By Kody Cook, Journalist, Council Magazine

Sustainability Victoria (SV) has appointed 23 Buy Recycled Champions from 21 regional and metropolitan councils as part of its Buy Recycled Service, who are responsible for supporting the uptake of sustainable procurement practices by tailoring approaches to their respective council areas.

Appointed in March 2023, the champions will operate in their roles until June 2024. Participants are provided with opportunities to build capacity, influence, network and share successes within their own councils and beyond.

Champions were selected based on their enthusiasm to improve sustainable procurement outcomes at their council, ability to influence internal sustainable procurement decisions, and their interest in supporting other councils on their sustainable procurement journeys.

The Buy Recycled Champions initiative is part of SV’s Buy Recycled Service, which enables councils to use more recycled materials and products in infrastructure, landscaping, parks and gardens.

Buy recycled champion: Kathy Zu

One such Champion is Kathy Zu, a Recycling Education Officer from the City of Casey in south-eastern Victoria. Council Magazine had the opportunity to speak with Ms Zu to learn how she came to the sustainability sector, what issues are inhibiting the uptake of sustainability practices in her community and how she is working with Council to overcome them.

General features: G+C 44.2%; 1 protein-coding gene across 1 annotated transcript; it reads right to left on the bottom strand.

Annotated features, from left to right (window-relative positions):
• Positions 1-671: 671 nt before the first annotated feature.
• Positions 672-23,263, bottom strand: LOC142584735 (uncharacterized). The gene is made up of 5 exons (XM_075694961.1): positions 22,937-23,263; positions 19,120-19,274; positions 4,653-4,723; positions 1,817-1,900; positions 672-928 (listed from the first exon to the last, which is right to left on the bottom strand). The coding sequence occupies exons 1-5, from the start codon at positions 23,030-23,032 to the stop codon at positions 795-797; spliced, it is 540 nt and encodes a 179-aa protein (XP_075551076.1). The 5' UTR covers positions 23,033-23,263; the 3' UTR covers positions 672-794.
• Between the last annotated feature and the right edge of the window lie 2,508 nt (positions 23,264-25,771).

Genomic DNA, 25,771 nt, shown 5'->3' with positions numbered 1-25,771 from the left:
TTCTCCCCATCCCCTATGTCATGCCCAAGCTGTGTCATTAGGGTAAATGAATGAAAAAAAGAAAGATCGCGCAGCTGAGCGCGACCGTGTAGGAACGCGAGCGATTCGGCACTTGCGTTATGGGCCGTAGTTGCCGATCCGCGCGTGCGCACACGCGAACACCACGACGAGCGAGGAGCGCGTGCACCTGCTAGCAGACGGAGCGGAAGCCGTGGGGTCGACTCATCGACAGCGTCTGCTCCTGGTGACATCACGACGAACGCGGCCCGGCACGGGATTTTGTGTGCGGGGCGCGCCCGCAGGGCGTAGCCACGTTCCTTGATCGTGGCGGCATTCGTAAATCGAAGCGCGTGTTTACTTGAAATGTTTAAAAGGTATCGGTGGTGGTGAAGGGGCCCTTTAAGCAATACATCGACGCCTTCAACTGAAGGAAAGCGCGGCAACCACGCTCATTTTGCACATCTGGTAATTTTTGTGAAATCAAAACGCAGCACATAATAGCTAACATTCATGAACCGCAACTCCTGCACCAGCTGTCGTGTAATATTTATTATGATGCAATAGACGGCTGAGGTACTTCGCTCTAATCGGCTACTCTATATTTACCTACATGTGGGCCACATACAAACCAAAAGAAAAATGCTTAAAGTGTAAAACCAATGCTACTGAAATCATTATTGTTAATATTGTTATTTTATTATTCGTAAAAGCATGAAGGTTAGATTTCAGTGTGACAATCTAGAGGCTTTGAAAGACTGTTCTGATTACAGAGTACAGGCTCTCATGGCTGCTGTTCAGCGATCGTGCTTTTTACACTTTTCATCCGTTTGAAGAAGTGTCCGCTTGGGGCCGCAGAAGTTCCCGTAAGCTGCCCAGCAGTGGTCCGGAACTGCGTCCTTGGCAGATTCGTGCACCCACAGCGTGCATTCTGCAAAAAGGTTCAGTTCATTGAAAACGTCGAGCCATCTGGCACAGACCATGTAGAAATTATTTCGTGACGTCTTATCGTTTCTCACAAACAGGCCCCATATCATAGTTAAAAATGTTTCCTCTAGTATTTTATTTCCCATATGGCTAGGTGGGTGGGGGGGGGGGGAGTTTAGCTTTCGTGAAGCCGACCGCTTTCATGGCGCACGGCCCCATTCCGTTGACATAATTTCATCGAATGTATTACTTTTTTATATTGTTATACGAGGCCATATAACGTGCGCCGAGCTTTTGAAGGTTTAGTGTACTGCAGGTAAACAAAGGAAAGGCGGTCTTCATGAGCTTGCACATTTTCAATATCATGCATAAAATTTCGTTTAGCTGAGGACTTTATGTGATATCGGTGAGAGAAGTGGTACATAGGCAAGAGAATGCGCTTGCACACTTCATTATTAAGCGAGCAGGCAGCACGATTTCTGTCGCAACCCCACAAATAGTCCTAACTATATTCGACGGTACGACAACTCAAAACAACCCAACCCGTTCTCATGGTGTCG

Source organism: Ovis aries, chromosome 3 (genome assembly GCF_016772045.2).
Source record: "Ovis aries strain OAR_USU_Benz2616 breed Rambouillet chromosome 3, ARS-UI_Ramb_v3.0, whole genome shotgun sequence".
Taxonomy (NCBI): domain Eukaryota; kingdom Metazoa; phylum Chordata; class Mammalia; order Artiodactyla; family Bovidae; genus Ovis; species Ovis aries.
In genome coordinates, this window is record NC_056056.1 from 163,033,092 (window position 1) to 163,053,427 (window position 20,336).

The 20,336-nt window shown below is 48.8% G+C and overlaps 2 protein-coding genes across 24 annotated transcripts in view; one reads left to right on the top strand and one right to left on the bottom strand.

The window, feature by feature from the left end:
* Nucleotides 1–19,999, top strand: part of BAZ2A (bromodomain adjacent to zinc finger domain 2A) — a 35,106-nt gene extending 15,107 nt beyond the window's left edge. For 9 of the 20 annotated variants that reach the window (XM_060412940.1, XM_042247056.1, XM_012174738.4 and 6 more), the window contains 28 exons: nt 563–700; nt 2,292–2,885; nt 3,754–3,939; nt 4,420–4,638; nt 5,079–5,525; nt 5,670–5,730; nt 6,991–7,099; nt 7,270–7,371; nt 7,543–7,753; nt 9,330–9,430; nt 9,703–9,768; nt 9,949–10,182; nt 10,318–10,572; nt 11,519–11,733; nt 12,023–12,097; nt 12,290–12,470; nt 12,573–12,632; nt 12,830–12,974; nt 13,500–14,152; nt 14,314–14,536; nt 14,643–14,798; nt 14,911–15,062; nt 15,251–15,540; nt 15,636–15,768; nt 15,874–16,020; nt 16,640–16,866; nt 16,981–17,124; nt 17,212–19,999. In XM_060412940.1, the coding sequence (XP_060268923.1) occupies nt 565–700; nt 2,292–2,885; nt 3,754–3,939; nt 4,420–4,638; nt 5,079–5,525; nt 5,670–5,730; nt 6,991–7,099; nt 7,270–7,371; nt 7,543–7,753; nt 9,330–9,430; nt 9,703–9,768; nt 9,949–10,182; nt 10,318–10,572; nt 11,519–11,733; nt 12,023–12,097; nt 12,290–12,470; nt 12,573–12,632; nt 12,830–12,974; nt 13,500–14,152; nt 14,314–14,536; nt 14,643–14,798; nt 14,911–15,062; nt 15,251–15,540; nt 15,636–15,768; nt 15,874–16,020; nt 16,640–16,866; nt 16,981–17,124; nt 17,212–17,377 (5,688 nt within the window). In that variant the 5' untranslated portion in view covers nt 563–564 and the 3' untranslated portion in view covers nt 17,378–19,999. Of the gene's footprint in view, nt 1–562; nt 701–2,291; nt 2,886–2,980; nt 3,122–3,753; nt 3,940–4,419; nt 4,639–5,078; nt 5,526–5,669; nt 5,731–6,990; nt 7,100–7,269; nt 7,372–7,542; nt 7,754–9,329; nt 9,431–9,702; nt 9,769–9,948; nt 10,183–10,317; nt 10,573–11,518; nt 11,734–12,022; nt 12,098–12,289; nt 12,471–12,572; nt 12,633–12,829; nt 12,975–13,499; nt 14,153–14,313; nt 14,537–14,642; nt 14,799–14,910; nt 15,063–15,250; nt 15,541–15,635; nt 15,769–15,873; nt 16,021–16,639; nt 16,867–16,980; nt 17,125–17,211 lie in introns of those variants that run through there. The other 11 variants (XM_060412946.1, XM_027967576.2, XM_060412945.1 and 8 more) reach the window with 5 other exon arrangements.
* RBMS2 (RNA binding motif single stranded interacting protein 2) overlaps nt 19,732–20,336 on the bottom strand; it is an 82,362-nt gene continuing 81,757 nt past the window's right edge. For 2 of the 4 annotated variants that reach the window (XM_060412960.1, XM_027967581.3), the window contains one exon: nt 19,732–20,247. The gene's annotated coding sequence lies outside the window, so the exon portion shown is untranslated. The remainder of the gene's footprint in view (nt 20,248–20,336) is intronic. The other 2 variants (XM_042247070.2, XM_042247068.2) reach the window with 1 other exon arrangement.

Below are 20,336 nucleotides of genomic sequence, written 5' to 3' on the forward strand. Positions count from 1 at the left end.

Ms Zu explained that she was initially drawn to the Recycling Education Officer role because of her strong desire to offer more resources and opportunities for communities to engage in sustainable practices, particularly multicultural communities. I’ve always found the sustainability space to be quite overwhelming, in regards to the amount of information that’s out there and also the amount of conflicting opinions that are out there,” Ms Zu said.

“I felt the need to not only educate myself further, but also to help make this information and knowledge more accessible to the residents of the City of Casey. My background in community engagement and Casey, being one of Victoria’s most culturally diverse areas, provide a really unique opportunity.